Defining Biracial Dolls

Biracial Black-White doll

Opal – One of the Mixis dolls. Opal is Black Ghanian and White British

Growing up, our family self-identified as mutts. It was the standard answer that my family < Father (Russian – Polish with a bit of Irish) and Mother (Lithuanian – Austrian)>  gave when asked “where are you from?” Back in the ’50’s, this was a common question in the racially and culturally diverse neighborhood of New York City where I grew up.

Fast forward fifty years, and I’m scratching my head in this very ‘politically correct’ society we live in now, and I’ was trying to figure out how to best describe our dolls that were neither Black nor White, but in between. No one had ever asked us for an ‘in-between’ doll.

President Obama (Black and White)  – in a conversation about the first family’s search for a dog – had just declared to the whole world that he was a ‘Mutt.’

I didn’t think I wanted to use Mutt.

“Mutt Dolls for Sale!”
“Get your Mutt Dolls at The Pattycake Doll Company!”

At work there were two White women with Black husbands who had young girls. I asked them both: “If you were looking for dolls for your children on the internet, what would you type into the search window?”

Both said “mixed kids!”  100% agreement, right? Perfect!

I liked that a lot better than Mutt, except…. when I researched the search engine algorithms it was a ‘no-go.’ Google, Yahoo and Bing all agreed – practically nobody actually searched for ‘mixed kids dolls.’

No, what Google, Yahoo, Bing and the other search engines seemed to agree upon was that the words ‘Biracial Dolls’ was the way to go.

We’ve since added the words ‘multicultural,’ ‘multiracial’ and yes ‘mixed kids’ to our descriptions as well. The only thing we’ve never done is describe our dolls as mutts.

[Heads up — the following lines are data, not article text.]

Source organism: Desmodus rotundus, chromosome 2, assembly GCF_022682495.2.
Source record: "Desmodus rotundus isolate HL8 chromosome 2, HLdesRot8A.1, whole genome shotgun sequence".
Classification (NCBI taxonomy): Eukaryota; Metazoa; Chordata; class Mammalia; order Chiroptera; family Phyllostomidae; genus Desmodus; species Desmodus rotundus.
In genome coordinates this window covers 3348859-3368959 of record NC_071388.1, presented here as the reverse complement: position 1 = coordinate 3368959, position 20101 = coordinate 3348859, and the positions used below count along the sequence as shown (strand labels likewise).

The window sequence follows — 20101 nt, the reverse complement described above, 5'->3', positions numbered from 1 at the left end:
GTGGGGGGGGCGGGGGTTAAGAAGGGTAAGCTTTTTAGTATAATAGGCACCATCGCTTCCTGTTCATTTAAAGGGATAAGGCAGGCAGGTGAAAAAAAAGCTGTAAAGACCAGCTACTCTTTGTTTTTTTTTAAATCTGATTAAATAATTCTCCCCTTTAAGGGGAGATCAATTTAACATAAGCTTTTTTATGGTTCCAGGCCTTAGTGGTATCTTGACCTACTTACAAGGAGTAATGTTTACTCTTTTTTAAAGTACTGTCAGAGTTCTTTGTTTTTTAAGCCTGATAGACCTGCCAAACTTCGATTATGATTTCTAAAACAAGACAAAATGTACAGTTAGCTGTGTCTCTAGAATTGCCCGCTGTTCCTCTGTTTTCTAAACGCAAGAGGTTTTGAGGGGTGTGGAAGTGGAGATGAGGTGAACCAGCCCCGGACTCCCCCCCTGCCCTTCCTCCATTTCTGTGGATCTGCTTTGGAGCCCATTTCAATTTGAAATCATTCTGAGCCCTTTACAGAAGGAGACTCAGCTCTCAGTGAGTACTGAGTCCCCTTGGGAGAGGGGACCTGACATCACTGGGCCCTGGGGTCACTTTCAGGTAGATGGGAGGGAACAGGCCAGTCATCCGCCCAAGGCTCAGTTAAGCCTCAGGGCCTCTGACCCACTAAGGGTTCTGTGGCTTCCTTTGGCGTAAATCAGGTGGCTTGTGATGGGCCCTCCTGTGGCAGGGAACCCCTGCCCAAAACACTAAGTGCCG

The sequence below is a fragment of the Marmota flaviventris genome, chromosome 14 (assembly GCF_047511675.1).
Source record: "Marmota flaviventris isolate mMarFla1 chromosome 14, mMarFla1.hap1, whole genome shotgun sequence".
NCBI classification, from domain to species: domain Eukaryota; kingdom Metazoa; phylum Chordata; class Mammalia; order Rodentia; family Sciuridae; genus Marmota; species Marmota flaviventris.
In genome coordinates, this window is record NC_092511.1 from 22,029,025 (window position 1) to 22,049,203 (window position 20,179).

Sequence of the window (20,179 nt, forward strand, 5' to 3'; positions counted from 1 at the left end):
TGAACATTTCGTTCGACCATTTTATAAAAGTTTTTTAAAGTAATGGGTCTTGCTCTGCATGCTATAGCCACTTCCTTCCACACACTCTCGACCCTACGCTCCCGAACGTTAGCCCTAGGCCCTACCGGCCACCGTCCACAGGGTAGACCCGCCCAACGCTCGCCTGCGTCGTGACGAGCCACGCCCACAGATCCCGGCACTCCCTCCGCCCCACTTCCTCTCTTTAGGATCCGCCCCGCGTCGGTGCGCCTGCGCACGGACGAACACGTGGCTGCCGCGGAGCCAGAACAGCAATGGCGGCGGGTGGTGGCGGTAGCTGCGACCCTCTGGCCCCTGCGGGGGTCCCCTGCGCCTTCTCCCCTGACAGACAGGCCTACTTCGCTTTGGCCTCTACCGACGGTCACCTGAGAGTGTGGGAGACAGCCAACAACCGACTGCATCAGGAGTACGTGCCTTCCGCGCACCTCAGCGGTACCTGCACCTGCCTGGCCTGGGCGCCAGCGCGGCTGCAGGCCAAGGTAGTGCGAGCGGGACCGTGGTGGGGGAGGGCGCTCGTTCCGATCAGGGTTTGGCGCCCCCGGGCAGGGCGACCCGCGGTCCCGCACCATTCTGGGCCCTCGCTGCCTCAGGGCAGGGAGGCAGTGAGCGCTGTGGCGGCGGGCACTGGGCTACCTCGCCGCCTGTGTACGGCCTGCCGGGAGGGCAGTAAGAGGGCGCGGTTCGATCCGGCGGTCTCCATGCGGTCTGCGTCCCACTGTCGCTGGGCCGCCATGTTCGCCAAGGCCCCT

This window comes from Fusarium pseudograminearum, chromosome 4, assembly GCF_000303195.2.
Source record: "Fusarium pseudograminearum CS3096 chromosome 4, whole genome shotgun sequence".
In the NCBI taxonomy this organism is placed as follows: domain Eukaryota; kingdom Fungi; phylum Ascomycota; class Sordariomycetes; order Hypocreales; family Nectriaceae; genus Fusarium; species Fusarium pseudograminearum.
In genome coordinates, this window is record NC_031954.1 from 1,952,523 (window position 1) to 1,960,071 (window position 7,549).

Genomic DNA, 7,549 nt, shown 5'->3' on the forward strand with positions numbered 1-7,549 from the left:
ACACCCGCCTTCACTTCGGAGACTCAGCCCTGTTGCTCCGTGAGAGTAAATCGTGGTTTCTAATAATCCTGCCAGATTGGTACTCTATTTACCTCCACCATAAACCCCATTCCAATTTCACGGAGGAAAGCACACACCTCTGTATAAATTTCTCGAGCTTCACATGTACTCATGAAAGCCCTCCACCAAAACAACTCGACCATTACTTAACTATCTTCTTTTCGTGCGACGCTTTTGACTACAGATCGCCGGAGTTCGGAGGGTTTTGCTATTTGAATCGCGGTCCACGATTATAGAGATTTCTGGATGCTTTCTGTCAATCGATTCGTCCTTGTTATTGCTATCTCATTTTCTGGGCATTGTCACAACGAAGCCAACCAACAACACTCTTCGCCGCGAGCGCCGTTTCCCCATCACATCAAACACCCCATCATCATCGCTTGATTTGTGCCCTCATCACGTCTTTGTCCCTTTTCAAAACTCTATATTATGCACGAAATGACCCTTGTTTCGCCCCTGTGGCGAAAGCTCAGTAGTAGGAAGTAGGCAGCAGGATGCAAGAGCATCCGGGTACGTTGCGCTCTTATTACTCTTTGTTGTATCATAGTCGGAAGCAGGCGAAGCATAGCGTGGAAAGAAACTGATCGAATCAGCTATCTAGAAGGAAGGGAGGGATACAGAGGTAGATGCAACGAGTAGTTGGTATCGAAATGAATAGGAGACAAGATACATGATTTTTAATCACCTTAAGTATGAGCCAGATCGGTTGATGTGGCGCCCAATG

Mixed Kid’s Dolls & E-tail

An Asian, Black and Native American mixed race doll

An Asian, Black and Native American mixed race doll

E-tail is a really interesting word. It means having a store on the internet. And it represents two completely different knowledge bases; the first having to do with everything from Search Engine Optimization to Pay-Per-Click advertising to Google Algorithms. Phrases like title tags, alt image and html 5.

The second knowledge base has a lot in common with normal brick and mortar stores, things like inventory management, product turns and marketing budget; although there are some new concepts like long tail and shopping cart abandonment to know about also.

What both etail and retail have in common though, is customers. How to find them and let them know you carry the products that they are looking for. Although to be honest with you, with etail it’s more like how to let them find you.

One of the main tools etailers have to do that with is called ‘keywords.’ Those are the words that you type into the search box on your computer, tablet or phone screen.

For The Pattycake Doll Company, most of the time that is pretty easy. If you’re an African American mom looking for a doll for your three year old, you would probably type in something like ‘black baby doll.’

If you just came home from the hospital with a newborn baby boy, you might look for a ‘boy doll’ for his older sister to play with.

But what do Black/White parents search for. Or Asian/Black. Or Hispanic/Asian?

I have two friends who are White women married to Black men and with girl children, so I just went and asked them. Surprisingly they both answered the same thing: “We’d look for dolls for ‘mixed kids.’ Okay!

But when I went to my online research tool for keywords, Google and Yahoo didn’t agree; the search volume for that phrase was almost non-existent. Some look for Biracial, some look for Mixed kids, some look for diversity dolls. But not as many as one might think considering that more than half of America’s children are ‘non-white!

It makes my life interesting.